Gaul flinched when a flash cut through his vision; a glint of the sun on something smooth. He heard a queer noise, like a knife running along the edge of another, and he gasped when he beheld what stood before him. A sword, glimmering in the sunlight. Its blade, polished like a mirror and made of glass or a deep, scarlet crystal, had sliced through not only the snake, but the stone! It stood aloft, cobalt iron hilt absorbing the light like a pit of endless nothingness. He looked to his left and right, and then upwards.

"Hello!?" He cried, wondering who threw such a dangerous thing. No answer came, and he wondered where it had come from. Silent moments passed, but eventually he realized he would get no answers. Rather, he got to his feet and brushed the leaves and dirt from him, regarding the weapon and the bisected snake. He knelt down and gingerly picked up the front half of the serpent, knowing its venom would fetch a fine price with the apothecary. But the sword? He did not know what material it was truly made of, but it looked very expensive. He did not own a sword, but as there were wolves and cave-beasts in the region, he knew he needed something to protect his family.

Gingerly he reached forward and grasped the hilt of the sword. It felt somehow familiar, comfortable, and yet somehow deathly cold. He pulled at it, wondering if the action would break the blade. To his surprise, it slid out of the rock like a sheath. The blade was razor sharp, so sharp he wondered if it could pierce the veil between worlds.

He simply had to show Mary.




Gaul opened the door, careful to keep his hands from the keen edge of the blade. As he heard the raised voice of his daughter, he kicked the door closed and called out.

"Mary! I've got something!"

"Hmmm?" Came the reply. Her voice was like honey to his ears, as if the last seven years had been only a week. Walking through the hall, he stepped into the dining room. The fact they even had one was a miracle. The house had belonged to the alderman until he was given quarters in the local lord's estate, and Gaul had bought it cheaply, though he had a few debts to pay even to this day.

Mary busied herself, placing plates down for later that night, shimmying between the chairs and a cabinet. She had long brown hair, tied at its end, with a smile that could warm the coldest heart.

"You're back early," she commented.

"Look what I found," Gaul said, presenting the sword in front of her. His wife's eyes glanced his way, and then they locked onto him and the blade. Her jaw dropped.

"Where did you get that?" She asked incredulously.

"I found it in the brush. Don't look at me like that, I looked for the owner. There was no one out there but me, it... it fell."

"Fell?" She asked, blinking.

"Maybe from the tree, I don't know. But just look at it. It's gorgeous. How do you think it would look on the wall?"

"The wall? Gaul, you need to sell that thing. We need money, not a sword." She reminded him with a shake of her head, though a smile was still on her face. Gaul sighed and hesitated. He knew she was right, but still. It pained him to part with the thing.

"I don't know, finding a sword? Made me feel like I was one of those men in the tales. But you're right, of course. I'll grab a bite and head to town. I love you."

They shared a quick kiss, and she placed a tender hand on his cheek.

"And I you."




Hrufken was technically the entire area, ranging miles around. But the town itself was located at the center; a crossroads between the outer fields of the Gossenland estates and the mining camps up on the foothills and crags of the mountain base.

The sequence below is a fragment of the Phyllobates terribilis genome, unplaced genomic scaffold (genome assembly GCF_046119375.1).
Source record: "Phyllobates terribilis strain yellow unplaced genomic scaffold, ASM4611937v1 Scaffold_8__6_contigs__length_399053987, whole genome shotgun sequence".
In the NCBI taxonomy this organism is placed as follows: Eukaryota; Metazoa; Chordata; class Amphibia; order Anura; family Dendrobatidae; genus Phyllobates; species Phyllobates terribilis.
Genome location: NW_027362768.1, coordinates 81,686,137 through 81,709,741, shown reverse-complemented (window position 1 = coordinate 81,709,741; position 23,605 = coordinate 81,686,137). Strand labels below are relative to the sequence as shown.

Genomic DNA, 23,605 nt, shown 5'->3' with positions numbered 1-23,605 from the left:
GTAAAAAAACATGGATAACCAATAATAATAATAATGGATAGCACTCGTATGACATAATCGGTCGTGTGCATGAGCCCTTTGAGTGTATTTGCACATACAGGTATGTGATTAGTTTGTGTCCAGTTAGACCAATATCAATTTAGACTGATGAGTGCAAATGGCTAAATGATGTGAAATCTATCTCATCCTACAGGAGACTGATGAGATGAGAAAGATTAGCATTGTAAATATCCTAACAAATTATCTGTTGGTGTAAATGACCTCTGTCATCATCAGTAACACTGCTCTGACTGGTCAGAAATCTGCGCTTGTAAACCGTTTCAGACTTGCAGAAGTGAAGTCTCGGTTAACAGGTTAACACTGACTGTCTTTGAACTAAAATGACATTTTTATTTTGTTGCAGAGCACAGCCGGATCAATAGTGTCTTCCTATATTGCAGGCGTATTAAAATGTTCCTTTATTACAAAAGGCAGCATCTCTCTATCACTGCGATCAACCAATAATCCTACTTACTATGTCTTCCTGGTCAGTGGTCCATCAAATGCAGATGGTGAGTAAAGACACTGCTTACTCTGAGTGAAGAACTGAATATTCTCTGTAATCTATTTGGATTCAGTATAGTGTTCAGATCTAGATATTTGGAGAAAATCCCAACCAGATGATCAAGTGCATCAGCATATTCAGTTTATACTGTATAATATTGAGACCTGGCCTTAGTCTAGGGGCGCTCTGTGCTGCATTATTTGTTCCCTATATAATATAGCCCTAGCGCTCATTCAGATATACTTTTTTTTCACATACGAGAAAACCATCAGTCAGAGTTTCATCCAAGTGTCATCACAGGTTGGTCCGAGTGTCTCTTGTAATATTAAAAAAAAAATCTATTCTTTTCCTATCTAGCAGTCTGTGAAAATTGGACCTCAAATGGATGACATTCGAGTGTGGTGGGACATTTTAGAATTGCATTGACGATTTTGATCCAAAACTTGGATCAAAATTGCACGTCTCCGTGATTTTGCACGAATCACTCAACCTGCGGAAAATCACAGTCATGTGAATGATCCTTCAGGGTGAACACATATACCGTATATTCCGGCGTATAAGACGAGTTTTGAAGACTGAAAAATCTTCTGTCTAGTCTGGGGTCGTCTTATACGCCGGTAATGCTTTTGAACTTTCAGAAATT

Gaul walked along the dirt road, tradesmen, fishwives, and day laborers passed him by. He kept a good grip on the sword, now swathed in cloth to hide its shiny and ornate appearance. Not to mention it was illegal to be armed inside the town save for men-at-arms and those of noble blood.

He didn't know where he would take the thing. Perhaps the smith, or a traveling merchant selling exotic goods. He wished he could take the weapon to Grimaffen and get a fair price for it. Gaul didn't want to go back and argue with Mary, however. He clutched the sword tighter, sad to see it go.

Caught in his contemplation, he didn't notice the clear threat walking through the crowd. Suddenly Gaul felt a shove and a snicker, the man stumbling back and catching himself roughly on the side of a cart.

"Sorry, I didn't see you there." The scoundrel said, Gaul recognized him as Adrian.

Gaul didn't speak. He simply continued to move up the road, before three men barred his way. They were big men, one in particular. Gaul stepped back, only for the sword to get ripped out of his hands from behind. He cried out, but Adrian yanked it away and opened the cloth.

"What do you have here, Gaul?" He asked before his breath was taken away. Adrian whistled, shaking his head in awe. "Where did a deadbeat like you find this?"

"I'm...I'm bringing it to Harmen, to square my debt." He lied, though perhaps it was best if the sword went there. He didn't want his wife to know he had borrowed from a local cartel to pay for their home.

"Smart man," Adrian admitted, admiring the blade. "This might be a good payment. Why don't I take it off your hands and see what Harmen says, yeah?"

"I want to give it to him, myself. Good faith, you know." Gaul reasoned, holding his hand out. Adrian didn't hand it over, rather he shook his head and clutched the blade himself. Fortunately, before he could protest, he yelped and dropped the sword. Blood dripped from his palm into the road, courtesy from gripping the naked steel.

Gaul went for the sword as Adrian did, Gaul grabbing its blade while Adrian took the hilt. Gaul felt the bite of the blade, but he kicked the leg of the footpad and yanked it out of his bleeding hand.